Can embarrassment be a beneficial emotion at work?

Normally, we think of embarrassment as a negative emotion, but it can be valuable, too.

All of us have experienced embarrassment. Perhaps you confidently asserted an answer in school only to find out that you were wrong. Maybe you cut a few corners finishing a work assignment, only to have your shoddy performance revealed. You might have embellished your role in a success only to have others correct the record.

The emotion of embarrassment is experienced when an error, deception, or transgression is revealed to the public. It is related to the emotions of guilt and shame. Guilt reflects feeling bad about something you did wrong (publicly or privately). Shame is the experience of feeling bad about yourself, because of something you did wrong (publicly or privately). Embarrassment differs from these other two emotions, because it reflects feeling bad about the public knowledge of your error.

Normally, we think of embarrassment as a negative emotion. Certainly, it is painful. In addition, the fear of embarrassment may prevent people from taking social risks at work. For example, a big part of the fear that many people have around public speaking is the prospect that they will give an ineffective talk or have difficulty answering a question and that will lead to embarrassment. But people who avoid chances to speak in public miss out on opportunities to get noticed for their work.

Indeed, the memory of the previous embarrassment might also give you energy for new client engagements to ensure that you are prepared.

So, should we avoid any chance that someone might be embarrassed in the workplace? Embarrassment has value in helping people to improve their performance—as well as in maintaining the integrity of an organization.

When you get into an embarrassing situation, it focuses your attention on what went wrong. You are likely to replay your actions. That focus gives you the chance to reflect on what you could have done differently. Like many other emotional states, embarrassment also creates motivational energy. That energy can be directed at learning new skills to prevent a similar occurrence in the future.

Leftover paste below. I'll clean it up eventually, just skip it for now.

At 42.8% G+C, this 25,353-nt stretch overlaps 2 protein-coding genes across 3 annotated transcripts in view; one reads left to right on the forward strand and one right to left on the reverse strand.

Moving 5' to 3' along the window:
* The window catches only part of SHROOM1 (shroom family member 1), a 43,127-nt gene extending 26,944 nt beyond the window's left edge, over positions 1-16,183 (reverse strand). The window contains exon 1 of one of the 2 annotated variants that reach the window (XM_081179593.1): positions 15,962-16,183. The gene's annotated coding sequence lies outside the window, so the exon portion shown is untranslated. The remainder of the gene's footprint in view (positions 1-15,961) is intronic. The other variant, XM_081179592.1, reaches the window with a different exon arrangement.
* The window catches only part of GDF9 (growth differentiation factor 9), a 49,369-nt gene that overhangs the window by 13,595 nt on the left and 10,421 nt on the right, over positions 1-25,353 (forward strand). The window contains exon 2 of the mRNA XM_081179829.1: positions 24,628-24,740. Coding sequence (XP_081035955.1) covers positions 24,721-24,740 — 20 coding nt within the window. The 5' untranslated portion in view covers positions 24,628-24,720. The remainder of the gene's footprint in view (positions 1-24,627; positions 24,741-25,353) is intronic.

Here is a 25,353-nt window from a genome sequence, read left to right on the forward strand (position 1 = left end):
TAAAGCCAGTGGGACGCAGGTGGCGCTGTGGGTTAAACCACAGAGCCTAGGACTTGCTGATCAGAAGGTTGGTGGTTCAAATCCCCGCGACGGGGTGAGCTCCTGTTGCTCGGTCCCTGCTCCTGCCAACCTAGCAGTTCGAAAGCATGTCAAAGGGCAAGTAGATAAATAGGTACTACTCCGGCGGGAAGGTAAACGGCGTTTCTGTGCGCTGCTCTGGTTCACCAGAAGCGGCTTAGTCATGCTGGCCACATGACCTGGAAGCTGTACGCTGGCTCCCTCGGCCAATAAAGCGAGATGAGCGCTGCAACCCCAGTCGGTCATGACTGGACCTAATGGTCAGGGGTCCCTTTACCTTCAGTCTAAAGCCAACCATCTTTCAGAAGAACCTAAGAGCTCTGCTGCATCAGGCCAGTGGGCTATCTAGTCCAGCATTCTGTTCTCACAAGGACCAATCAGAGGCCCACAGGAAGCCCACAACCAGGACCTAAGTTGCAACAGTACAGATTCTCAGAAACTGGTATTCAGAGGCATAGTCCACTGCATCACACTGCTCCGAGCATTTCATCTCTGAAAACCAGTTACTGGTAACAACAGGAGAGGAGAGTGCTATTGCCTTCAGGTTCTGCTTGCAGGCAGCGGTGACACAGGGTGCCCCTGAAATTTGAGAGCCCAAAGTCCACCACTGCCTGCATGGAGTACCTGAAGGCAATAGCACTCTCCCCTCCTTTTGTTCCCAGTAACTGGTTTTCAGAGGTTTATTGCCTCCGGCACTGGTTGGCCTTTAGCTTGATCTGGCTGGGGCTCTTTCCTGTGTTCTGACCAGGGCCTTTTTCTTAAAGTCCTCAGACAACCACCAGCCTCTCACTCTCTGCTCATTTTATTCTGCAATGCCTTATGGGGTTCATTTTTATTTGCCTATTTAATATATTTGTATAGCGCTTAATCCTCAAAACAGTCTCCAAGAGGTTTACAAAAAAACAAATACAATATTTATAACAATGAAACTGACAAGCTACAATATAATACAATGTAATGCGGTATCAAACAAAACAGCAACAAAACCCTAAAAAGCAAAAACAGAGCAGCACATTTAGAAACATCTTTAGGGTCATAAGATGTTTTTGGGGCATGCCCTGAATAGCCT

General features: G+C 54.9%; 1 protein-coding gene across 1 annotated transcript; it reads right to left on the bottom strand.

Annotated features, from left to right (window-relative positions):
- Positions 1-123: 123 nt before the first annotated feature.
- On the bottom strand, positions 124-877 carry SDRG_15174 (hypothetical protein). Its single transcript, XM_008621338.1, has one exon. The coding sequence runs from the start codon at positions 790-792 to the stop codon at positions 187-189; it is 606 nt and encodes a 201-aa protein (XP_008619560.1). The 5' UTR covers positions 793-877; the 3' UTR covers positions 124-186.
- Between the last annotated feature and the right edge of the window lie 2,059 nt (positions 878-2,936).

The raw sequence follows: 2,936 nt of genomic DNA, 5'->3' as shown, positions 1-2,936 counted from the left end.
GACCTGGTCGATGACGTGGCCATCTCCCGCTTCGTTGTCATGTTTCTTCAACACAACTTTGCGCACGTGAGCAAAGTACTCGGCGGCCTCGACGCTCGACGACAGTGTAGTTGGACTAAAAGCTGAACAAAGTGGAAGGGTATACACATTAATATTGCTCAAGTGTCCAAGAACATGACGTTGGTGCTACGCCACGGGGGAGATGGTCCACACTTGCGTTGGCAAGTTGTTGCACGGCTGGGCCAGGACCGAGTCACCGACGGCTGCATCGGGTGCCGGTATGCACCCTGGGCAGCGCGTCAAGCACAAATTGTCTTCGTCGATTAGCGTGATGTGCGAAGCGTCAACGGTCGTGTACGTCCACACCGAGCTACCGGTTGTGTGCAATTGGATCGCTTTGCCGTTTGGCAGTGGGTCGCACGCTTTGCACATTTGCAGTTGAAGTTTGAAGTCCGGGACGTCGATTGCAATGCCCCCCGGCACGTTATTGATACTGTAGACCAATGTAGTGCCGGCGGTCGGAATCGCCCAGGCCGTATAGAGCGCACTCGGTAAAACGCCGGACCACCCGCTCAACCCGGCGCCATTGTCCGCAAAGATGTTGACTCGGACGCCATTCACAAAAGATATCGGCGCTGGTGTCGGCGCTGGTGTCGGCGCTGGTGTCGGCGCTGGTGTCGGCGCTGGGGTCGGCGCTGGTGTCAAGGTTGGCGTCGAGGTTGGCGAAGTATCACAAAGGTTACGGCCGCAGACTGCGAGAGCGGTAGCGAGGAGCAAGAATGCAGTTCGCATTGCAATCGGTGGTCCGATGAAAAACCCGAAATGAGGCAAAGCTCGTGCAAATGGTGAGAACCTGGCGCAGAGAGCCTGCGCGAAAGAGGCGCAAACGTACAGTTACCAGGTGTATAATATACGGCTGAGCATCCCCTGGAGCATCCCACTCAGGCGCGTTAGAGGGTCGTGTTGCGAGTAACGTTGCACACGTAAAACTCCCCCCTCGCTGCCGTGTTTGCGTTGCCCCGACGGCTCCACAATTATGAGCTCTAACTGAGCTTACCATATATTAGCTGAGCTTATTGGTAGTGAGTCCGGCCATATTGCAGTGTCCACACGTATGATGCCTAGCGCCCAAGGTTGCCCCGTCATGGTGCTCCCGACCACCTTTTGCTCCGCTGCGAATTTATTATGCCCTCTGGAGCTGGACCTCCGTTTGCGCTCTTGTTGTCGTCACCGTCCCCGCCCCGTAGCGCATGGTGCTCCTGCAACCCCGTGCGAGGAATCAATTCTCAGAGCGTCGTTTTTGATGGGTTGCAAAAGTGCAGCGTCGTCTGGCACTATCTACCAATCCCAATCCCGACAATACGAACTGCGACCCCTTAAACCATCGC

For example, suppose you were ill-prepared to meet with a client. The client asks a series of questions that you cannot answer, and the client ultimately decides to work with a different company. You might be embarrassed at this failure, particularly when your boss discusses it with you. You can use this energy to learn more about ongoing projects to ensure that you are prepared for future client engagements. Indeed, the memory of the previous embarrassment might also give you energy for new client engagements to ensure that you are prepared.

Organizations can also take advantage of embarrassment to help create an ethical workplace. Research suggests that punishments for ethical violations create embarrassment for people who are called out due to their poor behavior. That sort of attention then helps everyone to act more ethically in the future.

There have been many high-profile cases of unethical behavior in organizations. A common thread in these cases is that there is a gradual slide in behavior over time. It makes sense: Organizations don’t generally set out to be unethical from the start. Instead, individuals cut corners or engage in petty acts of theft. When those are not punished and individuals in the organization do not suffer any embarrassment, that licenses additional—and often more extreme—ethical lapses.

So it is valuable for organizations to call out ethical issues early rather than sweeping them under the rug to ensure that people across the organization are aware of the potential for embarrassment if they engage in bad behavior.

This article originally appeared on the Fast Company website and was written by Art Markman. Read the original article here

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